Education, skills, international experience and connectivity will boost productivity!

Summary of Key Statistics

Management & the economy
  •  The results from academic studies suggest that just halving the gap in leaders’ management effectiveness between Australia and the world’s best could lift productivity by 4%, which would mean a boost to our economy by around $70 billion a year.
    • Australia’s current productivity gap from the United States is 23%, an estimated 29% of which can be attributed to management quality as measured by a range of factors such as goal and target setting, plan execution, talent management and promotion systems.[1]
    • The productivity boost above would be more significant than that of the internet [2] and could lift the World Bank’s ranking of Australia’s PPP-adjusted-GDP per capita from 19th to 14th in the world.[3] For individuals, this is equivalent to an extra $3,000 per person – approximately what the lowest 40 per cent of households spend on rent every year.[4]
    • This opportunity could be worth around $20 billion to regional and rural Australia, based on its importance to employment and economic activity.
 LinkedIn Data
  • For this study, we analysed LinkedIn’s database of over 280,000 LinkedIn profiles of leaders from over 72,000 Australian businesses.[5] We identified two types of ‘successful’ businesses:
    • Top Attractors – 25 companies that are successful at attracting talent as measured by number of job applications submitted, digital engagement of existing employees, and new hire turnover.
    • Recurring Financial Review fast businesses –businesses that have appeared in at least two out of the last three years of the Financial Review fast list.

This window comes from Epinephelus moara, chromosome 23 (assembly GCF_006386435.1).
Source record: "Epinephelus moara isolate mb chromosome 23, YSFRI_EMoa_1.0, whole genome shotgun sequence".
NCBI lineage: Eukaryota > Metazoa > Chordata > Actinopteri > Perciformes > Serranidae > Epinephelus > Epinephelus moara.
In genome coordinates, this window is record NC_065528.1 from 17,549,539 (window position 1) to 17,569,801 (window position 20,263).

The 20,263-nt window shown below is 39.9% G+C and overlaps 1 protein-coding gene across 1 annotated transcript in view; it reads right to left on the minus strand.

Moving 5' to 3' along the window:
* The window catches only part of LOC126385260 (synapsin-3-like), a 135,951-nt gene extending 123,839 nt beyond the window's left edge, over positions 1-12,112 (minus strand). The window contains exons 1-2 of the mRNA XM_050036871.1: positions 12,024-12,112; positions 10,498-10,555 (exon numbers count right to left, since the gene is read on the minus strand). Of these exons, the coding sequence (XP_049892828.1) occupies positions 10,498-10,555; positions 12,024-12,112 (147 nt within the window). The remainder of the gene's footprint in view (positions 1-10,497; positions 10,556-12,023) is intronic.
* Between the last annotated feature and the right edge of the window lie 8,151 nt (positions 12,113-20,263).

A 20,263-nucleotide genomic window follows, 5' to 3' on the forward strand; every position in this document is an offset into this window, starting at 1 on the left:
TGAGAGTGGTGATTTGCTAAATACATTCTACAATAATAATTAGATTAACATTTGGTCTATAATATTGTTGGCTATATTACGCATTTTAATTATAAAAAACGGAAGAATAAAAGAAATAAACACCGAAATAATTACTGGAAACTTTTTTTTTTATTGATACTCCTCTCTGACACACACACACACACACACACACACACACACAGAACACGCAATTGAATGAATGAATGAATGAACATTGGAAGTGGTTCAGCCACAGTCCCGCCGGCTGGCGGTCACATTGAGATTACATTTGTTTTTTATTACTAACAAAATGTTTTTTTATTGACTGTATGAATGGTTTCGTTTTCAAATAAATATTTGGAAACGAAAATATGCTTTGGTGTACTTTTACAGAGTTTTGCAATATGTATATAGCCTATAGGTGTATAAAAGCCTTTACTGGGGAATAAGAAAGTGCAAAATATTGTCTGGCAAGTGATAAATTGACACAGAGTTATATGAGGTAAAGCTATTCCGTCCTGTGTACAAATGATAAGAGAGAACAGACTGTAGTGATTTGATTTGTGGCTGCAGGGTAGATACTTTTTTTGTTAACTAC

•  We found that there are four key characteristics of effective leaders:
    • Fit for purpose education – overall, leaders are well-educated; in ‘Top Attractor’ established businesses they are 43% more likely to have a higher degree compared with the average business, while leaders in fast-growing companies are 22% less likely;
    • A set of core skills – beyond formal qualifications, leaders need a core set of skills, especially management and strategy skills. What is interesting is that beyond that, business maturity again plays a key role – for established businesses it’s about mastering business process improvement  and change management to make businesses more agile in a fast-moving environment, whereas for successful fast-growing businesses, driving business development is a higher priority;
    • International experience – although clearly not a prerequisite for effective leadership, senior people at Top Attractor businesses and fast-growing businesses were two and three times more likely to have international experience than a leader at an average business;
    • Connectivity – leaders in successful businesses tend be more connected with their staff, suppliers and customers; the opposite of isolated. LinkedIn connections are just one proxy for leaders’ communicative and collaborative behaviours, but telling – on average, leaders in the Top Attractor businesses have 17% more connections than leaders in businesses overall, and leaders in fast growing businesses have 88% more than leaders at average businesses.
  • Introducing new organisational or managerial practices increased the likelihood of achieving above average revenue growth by 3% over not doing so.
  • A business focus on innovation increased the likelihood of achieving above average revenue growth by 7%.
  • These results are from on a simple model using the ABS Business Longitudinal Survey data, which in all is based on 463 questions and 7,033 observations because we observe businesses over a five year period.

[1] Bloom, Nicholas, Benn Eifert, Aprajit Mahajan, David McKenzie, and John Roberts, (2013) Does management matter? Evidence from India (No. w16658). National Bureau of Economic Research.
[2] Productivity of the internet was calculated in Deloitte Access Economics (2015c).
[3] GDP per capita ranking based on World Bank purchasing power parity GDP data.
[4] This calculation is based on weekly household expenditure in Table 3A of the ABS 6530.0 - Household Expenditure Survey
[5] LinkedIn career dataset 2016.